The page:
Details of DPV and References

DPV NO: 206 July 1979

Family: Secoviridae
Genus: Nepovirus
Species: Potato black ringspot virus | Acronym: PBRSV

Potato black ringspot virus

L. F. Salazar International Potato Center, Apartado 5969, Lima, Peru

B. D. Harrison Scottish Horticultural Research Institute, Invergowrie, Dundee DD2 5DA, Scotland



Described by Salazar & Harrison (1977, 1978a).

Potato calico strain of tobacco ringspot virus (Rev. Pl. Path. 56, 5153).

A virus with particles c. 25 nm in diameter, sedimenting as three components, and with a RNA genome in two pieces. It has a wide host range, is readily transmitted by inoculation with sap and occurs in Peru.

Main Diseases

Causes systemic necrotic spotting in foliage of potato (Solanum tuberosum) (Salazar & Harrison, 1977). The potato calico strain is associated with an intense generalized yellowing of the leaves in some cultivars, notably cv. Ticahuasi (Fribourg, 1977).

Geographical Distribution

Recorded only from Peru (Salazar, 1972).

Host Range and Symptomatology

Host range is wide; 40 out of 41 species inoculated with sap were infected. Hosts include species in 11 dicotyledonous families (Salazar & Harrison, 1978a).

Diagnostic species
Chenopodium amaranticolor and C. quinoa. Necrotic lesions in inoculated leaves; systemic necrosis develops about 6 to 8 days after inoculation and young plants may be killed (Fig. 2).

Beta vulgaris (sugar beet). Necrotic spots and rings are produced in inoculated leaves (Fig. 5). The first systemically infected leaves develop chlorotic or necrotic ringspots; leaves produced later are less obviously affected.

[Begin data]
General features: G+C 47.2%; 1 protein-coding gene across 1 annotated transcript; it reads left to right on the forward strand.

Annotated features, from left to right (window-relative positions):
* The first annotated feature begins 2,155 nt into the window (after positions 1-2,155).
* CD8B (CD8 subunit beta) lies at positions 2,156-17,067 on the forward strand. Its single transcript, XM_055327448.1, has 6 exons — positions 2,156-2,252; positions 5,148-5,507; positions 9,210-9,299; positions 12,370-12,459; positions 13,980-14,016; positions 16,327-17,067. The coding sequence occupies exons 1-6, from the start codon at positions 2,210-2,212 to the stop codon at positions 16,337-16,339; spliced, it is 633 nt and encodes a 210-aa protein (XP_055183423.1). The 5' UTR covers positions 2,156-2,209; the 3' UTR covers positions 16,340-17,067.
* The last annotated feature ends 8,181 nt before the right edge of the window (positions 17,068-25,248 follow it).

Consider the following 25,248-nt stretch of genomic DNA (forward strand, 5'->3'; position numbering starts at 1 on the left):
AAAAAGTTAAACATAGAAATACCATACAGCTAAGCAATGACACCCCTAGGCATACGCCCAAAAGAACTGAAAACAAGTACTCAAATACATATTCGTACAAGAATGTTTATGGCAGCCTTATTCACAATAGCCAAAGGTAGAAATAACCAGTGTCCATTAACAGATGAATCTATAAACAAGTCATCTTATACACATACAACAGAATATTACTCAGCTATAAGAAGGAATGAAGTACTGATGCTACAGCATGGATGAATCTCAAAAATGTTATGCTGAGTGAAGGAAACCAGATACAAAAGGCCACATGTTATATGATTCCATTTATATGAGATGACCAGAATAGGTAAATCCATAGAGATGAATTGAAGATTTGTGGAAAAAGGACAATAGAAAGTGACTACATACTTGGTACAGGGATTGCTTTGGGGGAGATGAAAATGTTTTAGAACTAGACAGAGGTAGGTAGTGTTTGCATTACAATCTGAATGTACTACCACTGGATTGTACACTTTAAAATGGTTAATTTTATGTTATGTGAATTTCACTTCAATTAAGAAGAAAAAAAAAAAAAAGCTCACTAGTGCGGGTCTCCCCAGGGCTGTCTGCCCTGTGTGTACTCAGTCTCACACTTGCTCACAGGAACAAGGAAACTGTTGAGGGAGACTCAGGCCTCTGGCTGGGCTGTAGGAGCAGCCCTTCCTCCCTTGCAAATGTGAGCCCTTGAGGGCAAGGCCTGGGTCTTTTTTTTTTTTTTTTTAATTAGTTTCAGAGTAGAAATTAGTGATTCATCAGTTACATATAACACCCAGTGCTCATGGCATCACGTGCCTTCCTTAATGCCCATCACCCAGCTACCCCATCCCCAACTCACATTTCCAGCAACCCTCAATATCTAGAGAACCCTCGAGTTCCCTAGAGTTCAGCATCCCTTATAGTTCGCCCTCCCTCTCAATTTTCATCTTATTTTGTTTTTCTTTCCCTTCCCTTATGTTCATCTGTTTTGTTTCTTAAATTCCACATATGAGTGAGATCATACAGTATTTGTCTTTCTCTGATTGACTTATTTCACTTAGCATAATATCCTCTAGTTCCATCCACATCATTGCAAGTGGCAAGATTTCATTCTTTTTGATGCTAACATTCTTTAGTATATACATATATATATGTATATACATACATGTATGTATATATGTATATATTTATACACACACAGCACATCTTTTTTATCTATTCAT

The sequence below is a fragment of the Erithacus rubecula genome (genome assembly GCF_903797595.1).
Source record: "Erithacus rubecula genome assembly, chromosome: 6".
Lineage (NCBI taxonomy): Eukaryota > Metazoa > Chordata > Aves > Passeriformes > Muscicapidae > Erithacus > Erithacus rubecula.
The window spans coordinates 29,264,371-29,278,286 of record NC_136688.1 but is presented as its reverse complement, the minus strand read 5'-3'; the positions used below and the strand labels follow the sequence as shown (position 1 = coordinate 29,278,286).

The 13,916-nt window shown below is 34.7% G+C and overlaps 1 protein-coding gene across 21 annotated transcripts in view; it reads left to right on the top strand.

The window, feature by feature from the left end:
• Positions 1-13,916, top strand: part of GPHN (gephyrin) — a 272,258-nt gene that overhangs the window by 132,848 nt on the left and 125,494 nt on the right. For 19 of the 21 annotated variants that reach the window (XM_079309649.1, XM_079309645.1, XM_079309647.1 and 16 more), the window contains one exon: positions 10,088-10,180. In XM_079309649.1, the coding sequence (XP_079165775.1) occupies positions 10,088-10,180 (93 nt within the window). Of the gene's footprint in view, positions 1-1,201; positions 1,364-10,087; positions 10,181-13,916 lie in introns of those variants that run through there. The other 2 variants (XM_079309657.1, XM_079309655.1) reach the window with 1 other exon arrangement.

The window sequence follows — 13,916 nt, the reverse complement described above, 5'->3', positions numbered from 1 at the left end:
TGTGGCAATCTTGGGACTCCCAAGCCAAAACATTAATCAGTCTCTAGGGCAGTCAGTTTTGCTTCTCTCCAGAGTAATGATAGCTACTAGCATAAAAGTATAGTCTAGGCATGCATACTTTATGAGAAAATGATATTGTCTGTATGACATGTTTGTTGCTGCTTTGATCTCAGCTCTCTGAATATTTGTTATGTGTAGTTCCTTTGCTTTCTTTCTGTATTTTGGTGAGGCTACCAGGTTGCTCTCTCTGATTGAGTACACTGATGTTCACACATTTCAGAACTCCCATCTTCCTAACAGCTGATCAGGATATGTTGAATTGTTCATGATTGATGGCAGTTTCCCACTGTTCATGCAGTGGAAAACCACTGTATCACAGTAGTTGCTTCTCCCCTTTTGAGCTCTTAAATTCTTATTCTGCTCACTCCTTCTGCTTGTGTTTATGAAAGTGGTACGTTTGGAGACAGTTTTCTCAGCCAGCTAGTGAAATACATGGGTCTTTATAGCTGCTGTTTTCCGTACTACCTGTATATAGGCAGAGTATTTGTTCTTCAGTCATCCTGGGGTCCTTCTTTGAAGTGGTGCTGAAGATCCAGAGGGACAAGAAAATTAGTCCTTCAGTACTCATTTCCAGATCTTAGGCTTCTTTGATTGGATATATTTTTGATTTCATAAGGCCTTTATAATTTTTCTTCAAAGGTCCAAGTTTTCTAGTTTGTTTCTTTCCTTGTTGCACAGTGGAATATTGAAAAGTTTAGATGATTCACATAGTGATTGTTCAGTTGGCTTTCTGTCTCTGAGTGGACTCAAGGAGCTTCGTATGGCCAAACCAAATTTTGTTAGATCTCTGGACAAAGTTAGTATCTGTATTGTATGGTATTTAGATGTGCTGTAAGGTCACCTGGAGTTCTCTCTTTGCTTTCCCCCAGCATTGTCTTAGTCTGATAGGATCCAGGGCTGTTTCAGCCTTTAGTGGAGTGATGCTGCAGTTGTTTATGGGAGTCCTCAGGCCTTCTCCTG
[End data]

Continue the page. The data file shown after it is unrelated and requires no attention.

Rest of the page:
Lycopersicon esculentum (tomato) cv. Kondine Red. No symptoms in inoculated leaves. Necrotic spots, rings or line patterns are produced in systemically infected leaves 15 to 20 days after inoculation (Fig. 3). See also under Strains.

Nicotiana tabacum White Burley (tobacco). No symptoms or a few small necrotic spots in inoculated leaves. Systemically infected leaves develop necrotic ringspots and line patterns (Fig. 4) and young plants may be killed.

Solanum tuberosum ssp. tuberosum (potato) cvs Arran Pilot and Maris Bard. Necrotic spots in inoculated leaves. The first systemic symptoms in plants infected by grafting or by inoculation with sap are necrotic ringspots (Fig. 1). The virus is passed efficiently through tubers to progeny plants; most of these have no obvious leaf symptoms but a few may develop systemic necrotic spotting or vein necrosis.

Propagation species
Nicotiana clevelandii is suitable as a source of virus for purification.

Assay species
Chenopodium amaranticolor and C. quinoa are suitable for local lesion assay.